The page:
Today we’d like to introduce you to Elizabeth Tabish.
Every artist has a unique story. Can you briefly walk us through yours?
I was very shy as a child and from a young age, and I never quite fit in but acting and art were comfortable methods to communicate for me. I rarely spoke to anyone and I think my family probably wondered if there was something wrong with me. So it came as a huge surprise when I belted out the songs, said my lines loud and clear and was perfectly choreographed in my first performance as a singing, dancing dinosaur in Kindergarten. In fact, throughout my school years performing on stage was a consistently uplifting experience; every time I got to act in plays I’d find a sense of comfort, excitement and sense of purpose.
Finding this outlet early I continued exploring new worlds through theater, art, photography and writing because there simply wasn’t much else to do in a low-income family in small-town Oklahoma. Art was my vehicle for exploring the world because I thought I couldn’t afford it otherwise. When I found that access to my own inner world and the world at large, just through art and cinema and theater, everything opened up to me. Philosophies, cultures, varied personalities and the human condition became fascinating to me, life became really rich and full and nuanced and it brought me such joy growing up. But of course, pursuing this career professionally brings with it heartbreak, pitfalls and instability that you don’t see coming because there is no one clear path for an artist. However, this last year has shown me that it is absolutely and completely worth it.
Please tell us about your art.
I’m an actress, filmmaker and festival director. I got my BA in Film Theory and MA in Theater/Directing at Oklahoma State University and then spent about seven years working as an actress in Texas primarily in commercial/industrial projects, but the film and TV work was slow and limited. So I started writing, directing and editing short films that celebrate female archetypes in a lush, lo-fi vintage aesthetic. From these shorts, my team and I established Maenad Productions as a female-led production company (currently Ashley James, Janet Travis, previously Lindsey Lemke and Giselle Marie Muñoz). We’ve created seven short films that have screened at over 30 festivals across the world including SXSW AFS Short case, Portland Horror Film Festival, H.P. Lovecraft Film Festival and Women in Horror Film Festival. Inspired by 60-70’s European arthouse cinema, these films pay homage to cinematic styles and genres across the decades.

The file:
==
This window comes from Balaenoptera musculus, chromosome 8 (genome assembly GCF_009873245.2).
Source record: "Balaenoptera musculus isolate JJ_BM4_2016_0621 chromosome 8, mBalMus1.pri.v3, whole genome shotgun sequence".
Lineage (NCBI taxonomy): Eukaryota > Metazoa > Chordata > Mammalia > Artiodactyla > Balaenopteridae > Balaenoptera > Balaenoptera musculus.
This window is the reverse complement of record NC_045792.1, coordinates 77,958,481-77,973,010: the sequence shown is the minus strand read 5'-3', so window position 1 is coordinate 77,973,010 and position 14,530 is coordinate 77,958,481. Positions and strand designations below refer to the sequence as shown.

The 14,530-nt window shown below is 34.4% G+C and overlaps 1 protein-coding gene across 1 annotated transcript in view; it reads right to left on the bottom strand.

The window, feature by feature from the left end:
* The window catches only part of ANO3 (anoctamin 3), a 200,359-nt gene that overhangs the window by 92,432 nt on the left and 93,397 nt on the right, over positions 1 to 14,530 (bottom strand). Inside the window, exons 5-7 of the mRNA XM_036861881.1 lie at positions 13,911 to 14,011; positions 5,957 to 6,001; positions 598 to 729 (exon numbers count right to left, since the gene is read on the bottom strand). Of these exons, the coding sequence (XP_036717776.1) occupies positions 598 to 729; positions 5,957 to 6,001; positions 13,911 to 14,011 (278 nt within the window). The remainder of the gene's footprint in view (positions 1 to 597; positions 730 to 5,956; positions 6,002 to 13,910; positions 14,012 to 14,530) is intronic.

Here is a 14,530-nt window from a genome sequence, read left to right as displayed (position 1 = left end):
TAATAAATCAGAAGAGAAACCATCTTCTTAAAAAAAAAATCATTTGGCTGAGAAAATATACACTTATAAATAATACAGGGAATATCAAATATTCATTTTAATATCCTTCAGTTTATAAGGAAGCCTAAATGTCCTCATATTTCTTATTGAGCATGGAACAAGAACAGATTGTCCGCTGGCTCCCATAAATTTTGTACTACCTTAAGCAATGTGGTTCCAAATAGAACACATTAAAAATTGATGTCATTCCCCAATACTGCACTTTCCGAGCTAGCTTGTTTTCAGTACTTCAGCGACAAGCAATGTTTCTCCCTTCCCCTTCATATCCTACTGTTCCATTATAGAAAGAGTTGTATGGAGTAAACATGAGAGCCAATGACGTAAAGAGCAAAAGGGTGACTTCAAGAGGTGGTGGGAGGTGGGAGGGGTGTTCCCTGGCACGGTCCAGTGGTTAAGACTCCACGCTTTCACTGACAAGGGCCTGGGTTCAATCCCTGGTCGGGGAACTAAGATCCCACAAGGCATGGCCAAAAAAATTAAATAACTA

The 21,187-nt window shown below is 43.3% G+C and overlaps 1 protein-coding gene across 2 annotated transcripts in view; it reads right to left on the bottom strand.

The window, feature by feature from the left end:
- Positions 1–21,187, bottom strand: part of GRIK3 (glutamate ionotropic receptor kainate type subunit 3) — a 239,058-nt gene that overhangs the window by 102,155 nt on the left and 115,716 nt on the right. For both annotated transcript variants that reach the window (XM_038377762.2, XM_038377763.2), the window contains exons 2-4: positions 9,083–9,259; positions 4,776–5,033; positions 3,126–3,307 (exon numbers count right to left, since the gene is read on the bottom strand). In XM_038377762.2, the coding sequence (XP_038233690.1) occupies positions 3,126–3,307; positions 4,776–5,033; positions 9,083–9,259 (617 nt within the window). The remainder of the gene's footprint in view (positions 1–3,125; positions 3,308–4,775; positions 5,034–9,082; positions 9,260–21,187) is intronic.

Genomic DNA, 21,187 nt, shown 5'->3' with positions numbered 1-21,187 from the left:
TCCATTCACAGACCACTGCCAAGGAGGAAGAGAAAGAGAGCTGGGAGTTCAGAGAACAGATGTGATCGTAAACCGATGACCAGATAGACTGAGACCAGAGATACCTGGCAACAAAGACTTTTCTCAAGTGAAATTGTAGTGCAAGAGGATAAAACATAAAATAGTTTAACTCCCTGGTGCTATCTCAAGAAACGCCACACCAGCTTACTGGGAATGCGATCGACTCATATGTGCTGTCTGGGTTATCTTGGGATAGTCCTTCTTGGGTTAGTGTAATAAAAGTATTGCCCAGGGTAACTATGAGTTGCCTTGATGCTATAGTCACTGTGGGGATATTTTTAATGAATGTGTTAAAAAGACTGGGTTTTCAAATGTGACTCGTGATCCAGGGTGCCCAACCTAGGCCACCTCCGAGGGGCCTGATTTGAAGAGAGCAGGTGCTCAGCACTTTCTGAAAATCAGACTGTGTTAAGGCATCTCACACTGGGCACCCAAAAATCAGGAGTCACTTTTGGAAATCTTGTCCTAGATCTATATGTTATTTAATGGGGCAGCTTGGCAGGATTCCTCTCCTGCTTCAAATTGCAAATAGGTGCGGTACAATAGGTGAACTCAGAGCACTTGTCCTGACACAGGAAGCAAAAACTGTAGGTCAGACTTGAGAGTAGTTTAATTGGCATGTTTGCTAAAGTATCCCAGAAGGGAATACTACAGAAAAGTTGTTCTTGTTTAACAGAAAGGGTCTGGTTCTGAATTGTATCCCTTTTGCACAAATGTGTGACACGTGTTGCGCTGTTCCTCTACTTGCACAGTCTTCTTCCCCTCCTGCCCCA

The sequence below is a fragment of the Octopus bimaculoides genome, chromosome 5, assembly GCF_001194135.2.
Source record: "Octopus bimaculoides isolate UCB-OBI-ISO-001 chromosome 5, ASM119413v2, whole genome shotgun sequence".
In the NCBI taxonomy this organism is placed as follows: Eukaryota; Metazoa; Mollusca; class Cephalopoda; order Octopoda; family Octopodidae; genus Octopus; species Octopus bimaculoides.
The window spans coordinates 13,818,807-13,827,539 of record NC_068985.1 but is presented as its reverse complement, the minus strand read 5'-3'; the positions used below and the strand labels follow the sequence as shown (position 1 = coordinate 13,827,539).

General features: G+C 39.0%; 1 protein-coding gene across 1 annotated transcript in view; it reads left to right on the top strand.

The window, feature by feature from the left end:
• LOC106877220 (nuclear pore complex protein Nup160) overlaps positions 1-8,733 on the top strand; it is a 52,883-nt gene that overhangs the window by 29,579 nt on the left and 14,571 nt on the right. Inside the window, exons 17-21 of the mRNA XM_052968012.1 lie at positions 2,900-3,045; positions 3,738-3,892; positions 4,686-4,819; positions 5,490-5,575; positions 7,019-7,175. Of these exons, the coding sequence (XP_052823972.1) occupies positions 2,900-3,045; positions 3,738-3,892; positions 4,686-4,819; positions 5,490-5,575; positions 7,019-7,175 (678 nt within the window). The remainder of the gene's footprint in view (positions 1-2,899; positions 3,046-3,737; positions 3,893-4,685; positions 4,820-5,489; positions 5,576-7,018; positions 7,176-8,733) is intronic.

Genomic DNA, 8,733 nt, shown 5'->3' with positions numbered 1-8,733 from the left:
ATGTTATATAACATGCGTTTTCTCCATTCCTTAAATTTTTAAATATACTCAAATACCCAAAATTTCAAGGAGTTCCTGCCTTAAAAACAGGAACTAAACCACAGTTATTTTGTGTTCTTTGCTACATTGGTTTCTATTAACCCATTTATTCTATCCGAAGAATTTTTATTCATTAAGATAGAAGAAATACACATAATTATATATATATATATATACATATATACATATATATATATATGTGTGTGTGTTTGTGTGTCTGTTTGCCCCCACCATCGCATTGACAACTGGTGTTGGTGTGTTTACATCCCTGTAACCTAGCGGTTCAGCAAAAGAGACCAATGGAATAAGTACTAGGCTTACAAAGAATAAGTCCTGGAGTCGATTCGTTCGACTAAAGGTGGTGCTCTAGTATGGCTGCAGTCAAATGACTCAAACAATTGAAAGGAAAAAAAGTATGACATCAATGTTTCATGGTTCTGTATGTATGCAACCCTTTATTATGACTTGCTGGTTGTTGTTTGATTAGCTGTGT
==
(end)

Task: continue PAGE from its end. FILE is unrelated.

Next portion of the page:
Last year I also started the Austin Arthouse Film Festival with Giselle Marie Muñoz in our desire to showcase the incredible works of local and international experimental filmmakers. We’re excited to announce we are gearing up for our second year this October 21st at AFS Cinema.
Focusing on filmmaking and festivals has been a joy and I plan on continuing both of these endeavors because I think it’s important to actively pursue and promote a community that has meaning for you. And there’s something really wonderful about creating a space for other artists to showcase and celebrate their work.
But last year in the midst of all of this I was still missing something in my creative life—the passion I had for acting growing up and in college was left ignored. I sort of gave up on the idea of acting for TV and film, which was my dream— I didn’t see the opportunities, and I was flat broke. I thought maybe I’m not good at this anymore, maybe I’m not meant to act anymore. After one particularly disappointing rejection, I knew I was in financial trouble and couldn’t keep my apartment so my mom graciously invited me to move in with her to clear my head and figure out what direction I needed to go. A month after moving in I decided that I needed to get practical and quit acting, get a normal job, focus on making a living— I told my agent I was done. So I was surprised to receive an audition for a project called The Chosen.